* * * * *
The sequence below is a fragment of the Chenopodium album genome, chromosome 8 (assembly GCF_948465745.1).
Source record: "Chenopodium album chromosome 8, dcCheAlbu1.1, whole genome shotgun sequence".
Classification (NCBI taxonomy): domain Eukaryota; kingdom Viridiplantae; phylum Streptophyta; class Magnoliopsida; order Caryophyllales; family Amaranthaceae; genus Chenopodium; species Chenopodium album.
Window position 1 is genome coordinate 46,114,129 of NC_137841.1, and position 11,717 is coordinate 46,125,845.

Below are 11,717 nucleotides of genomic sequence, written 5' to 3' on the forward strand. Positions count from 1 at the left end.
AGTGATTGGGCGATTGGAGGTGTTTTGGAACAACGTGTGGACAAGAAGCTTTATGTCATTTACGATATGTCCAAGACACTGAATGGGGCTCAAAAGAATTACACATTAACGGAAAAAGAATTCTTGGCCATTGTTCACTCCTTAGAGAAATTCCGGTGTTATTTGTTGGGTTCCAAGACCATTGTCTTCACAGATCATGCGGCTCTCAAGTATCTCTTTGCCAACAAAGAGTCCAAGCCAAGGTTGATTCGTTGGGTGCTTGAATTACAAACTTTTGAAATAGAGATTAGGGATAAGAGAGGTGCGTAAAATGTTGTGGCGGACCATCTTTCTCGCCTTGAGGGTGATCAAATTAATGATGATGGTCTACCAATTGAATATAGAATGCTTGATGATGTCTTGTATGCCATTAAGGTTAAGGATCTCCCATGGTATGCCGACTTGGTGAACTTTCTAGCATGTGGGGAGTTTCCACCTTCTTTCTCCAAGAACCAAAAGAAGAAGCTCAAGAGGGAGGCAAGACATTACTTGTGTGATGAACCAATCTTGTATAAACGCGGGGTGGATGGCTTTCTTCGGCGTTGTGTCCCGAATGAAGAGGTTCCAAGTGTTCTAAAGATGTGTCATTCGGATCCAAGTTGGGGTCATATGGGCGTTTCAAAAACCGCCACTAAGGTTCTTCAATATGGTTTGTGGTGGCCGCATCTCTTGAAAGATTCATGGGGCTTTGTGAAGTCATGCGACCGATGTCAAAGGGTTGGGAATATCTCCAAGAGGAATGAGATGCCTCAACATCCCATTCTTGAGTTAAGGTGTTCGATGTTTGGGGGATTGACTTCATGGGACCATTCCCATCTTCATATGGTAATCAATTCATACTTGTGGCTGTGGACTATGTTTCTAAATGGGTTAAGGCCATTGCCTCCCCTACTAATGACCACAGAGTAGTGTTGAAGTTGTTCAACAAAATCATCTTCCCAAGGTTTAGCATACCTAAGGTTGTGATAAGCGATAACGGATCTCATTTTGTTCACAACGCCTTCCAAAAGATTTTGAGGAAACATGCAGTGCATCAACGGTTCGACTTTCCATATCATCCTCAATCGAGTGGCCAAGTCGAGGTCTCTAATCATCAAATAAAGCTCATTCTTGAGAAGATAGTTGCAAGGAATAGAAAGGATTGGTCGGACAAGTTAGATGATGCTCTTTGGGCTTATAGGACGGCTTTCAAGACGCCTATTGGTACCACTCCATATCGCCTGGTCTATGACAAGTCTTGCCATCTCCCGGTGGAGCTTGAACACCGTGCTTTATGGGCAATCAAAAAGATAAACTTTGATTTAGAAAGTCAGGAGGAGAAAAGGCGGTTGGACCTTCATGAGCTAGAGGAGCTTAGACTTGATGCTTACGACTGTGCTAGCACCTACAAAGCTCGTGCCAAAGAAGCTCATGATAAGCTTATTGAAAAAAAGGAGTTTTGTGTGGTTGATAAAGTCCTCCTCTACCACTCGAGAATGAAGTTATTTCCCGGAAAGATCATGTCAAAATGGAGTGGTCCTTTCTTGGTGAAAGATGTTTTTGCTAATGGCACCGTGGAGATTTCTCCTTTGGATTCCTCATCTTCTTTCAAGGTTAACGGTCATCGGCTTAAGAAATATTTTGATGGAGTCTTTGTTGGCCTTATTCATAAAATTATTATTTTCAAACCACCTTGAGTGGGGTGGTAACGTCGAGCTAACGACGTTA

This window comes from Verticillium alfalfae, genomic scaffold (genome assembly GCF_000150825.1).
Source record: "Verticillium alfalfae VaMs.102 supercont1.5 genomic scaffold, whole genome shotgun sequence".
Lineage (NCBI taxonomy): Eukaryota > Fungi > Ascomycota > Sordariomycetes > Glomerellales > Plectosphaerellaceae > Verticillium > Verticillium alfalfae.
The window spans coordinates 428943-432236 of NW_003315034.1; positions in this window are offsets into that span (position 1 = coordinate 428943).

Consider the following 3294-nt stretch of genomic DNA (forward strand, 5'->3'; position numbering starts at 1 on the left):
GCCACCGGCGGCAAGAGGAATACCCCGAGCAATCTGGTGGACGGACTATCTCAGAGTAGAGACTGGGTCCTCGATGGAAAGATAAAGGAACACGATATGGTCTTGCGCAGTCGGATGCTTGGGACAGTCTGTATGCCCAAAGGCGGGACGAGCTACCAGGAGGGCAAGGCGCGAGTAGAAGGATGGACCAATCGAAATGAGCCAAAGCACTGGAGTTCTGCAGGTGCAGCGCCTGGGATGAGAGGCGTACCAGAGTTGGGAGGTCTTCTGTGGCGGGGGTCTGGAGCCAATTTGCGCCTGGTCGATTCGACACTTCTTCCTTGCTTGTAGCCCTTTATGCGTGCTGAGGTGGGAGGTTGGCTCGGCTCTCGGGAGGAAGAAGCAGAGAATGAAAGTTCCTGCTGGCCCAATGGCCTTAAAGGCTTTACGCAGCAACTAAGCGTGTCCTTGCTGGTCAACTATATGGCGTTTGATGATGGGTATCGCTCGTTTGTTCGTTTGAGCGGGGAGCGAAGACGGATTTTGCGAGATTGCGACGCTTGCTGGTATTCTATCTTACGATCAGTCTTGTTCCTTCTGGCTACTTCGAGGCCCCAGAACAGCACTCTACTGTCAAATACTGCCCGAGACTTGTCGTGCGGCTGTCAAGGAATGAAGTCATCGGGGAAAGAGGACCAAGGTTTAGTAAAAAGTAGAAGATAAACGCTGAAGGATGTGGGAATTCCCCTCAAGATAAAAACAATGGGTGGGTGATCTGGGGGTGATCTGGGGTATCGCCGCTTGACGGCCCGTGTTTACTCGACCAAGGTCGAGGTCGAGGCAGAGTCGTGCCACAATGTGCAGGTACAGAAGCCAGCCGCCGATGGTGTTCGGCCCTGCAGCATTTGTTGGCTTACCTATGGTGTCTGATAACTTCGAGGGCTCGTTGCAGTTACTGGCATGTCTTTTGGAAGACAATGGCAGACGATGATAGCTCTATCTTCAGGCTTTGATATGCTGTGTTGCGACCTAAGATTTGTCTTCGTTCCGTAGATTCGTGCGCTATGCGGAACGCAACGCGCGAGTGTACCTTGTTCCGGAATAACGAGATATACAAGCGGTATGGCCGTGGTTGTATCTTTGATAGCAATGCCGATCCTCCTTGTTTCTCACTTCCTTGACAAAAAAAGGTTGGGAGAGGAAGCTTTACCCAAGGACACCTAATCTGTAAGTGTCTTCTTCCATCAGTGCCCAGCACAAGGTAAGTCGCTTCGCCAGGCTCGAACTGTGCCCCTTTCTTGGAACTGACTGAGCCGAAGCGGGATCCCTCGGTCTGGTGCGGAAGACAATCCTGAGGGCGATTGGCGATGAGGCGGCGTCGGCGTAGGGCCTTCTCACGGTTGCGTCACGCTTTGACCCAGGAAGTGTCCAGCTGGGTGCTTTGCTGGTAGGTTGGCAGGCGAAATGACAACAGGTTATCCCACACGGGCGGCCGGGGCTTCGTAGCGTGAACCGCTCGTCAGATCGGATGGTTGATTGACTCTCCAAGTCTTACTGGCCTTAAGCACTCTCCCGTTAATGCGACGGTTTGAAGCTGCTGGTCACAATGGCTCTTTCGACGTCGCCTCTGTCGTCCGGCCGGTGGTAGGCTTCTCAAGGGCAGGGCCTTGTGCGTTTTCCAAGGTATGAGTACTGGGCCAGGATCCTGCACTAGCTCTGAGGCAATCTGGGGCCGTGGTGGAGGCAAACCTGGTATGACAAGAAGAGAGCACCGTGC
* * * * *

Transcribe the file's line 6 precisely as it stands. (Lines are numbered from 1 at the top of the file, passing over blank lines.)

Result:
AGTGATTGGGCGATTGGAGGTGTTTTGGAACAACGTGTGGACAAGAAGCTTTATGTCATTTACGATATGTCCAAGACACTGAATGGGGCTCAAAAGAATTACACATTAACGGAAAAAGAATTCTTGGCCATTGTTCACTCCTTAGAGAAATTCCGGTGTTATTTGTTGGGTTCCAAGACCATTGTCTTCACAGATCATGCGGCTCTCAAGTATCTCTTTGCCAACAAAGAGTCCAAGCCAAGGTTGATTCGTTGGGTGCTTGAATTACAAACTTTTGAAATAGAGATTAGGGATAAGAGAGGTGCGTAAAATGTTGTGGCGGACCATCTTTCTCGCCTTGAGGGTGATCAAATTAATGATGATGGTCTACCAATTGAATATAGAATGCTTGATGATGTCTTGTATGCCATTAAGGTTAAGGATCTCCCATGGTATGCCGACTTGGTGAACTTTCTAGCATGTGGGGAGTTTCCACCTTCTTTCTCCAAGAACCAAAAGAAGAAGCTCAAGAGGGAGGCAAGACATTACTTGTGTGATGAACCAATCTTGTATAAACGCGGGGTGGATGGCTTTCTTCGGCGTTGTGTCCCGAATGAAGAGGTTCCAAGTGTTCTAAAGATGTGTCATTCGGATCCAAGTTGGGGTCATATGGGCGTTTCAAAAACCGCCACTAAGGTTCTTCAATATGGTTTGTGGTGGCCGCATCTCTTGAAAGATTCATGGGGCTTTGTGAAGTCATGCGACCGATGTCAAAGGGTTGGGAATATCTCCAAGAGGAATGAGATGCCTCAACATCCCATTCTTGAGTTAAGGTGTTCGATGTTTGGGGGATTGACTTCATGGGACCATTCCCATCTTCATATGGTAATCAATTCATACTTGTGGCTGTGGACTATGTTTCTAAATGGGTTAAGGCCATTGCCTCCCCTACTAATGACCACAGAGTAGTGTTGAAGTTGTTCAACAAAATCATCTTCCCAAGGTTTAGCATACCTAAGGTTGTGATAAGCGATAACGGATCTCATTTTGTTCACAACGCCTTCCAAAAGATTTTGAGGAAACATGCAGTGCATCAACGGTTCGACTTTCCATATCATCCTCAATCGAGTGGCCAAGTCGAGGTCTCTAATCATCAAATAAAGCTCATTCTTGAGAAGATAGTTGCAAGGAATAGAAAGGATTGGTCGGACAAGTTAGATGATGCTCTTTGGGCTTATAGGACGGCTTTCAAGACGCCTATTGGTACCACTCCATATCGCCTGGTCTATGACAAGTCTTGCCATCTCCCGGTGGAGCTTGAACACCGTGCTTTATGGGCAATCAAAAAGATAAACTTTGATTTAGAAAGTCAGGAGGAGAAAAGGCGGTTGGACCTTCATGAGCTAGAGGAGCTTAGACTTGATGCTTACGACTGTGCTAGCACCTACAAAGCTCGTGCCAAAGAAGCTCATGATAAGCTTATTGAAAAAAAGGAGTTTTGTGTGGTTGATAAAGTCCTCCTCTACCACTCGAGAATGAAGTTATTTCCCGGAAAGATCATGTCAAAATGGAGTGGTCCTTTCTTGGTGAAAGATGTTTTTGCTAATGGCACCGTGGAGATTTCTCCTTTGGATTCCTCATCTTCTTTCAAGGTTAACGGTCATCGGCTTAAGAAATATTTTGATGGAGTCTTTGTTGGCCTTATTCATAAAATTATTATTTTCAAACCACCTTGAGTGGGGTGGTAACGTCGAGCTAACGACGTTA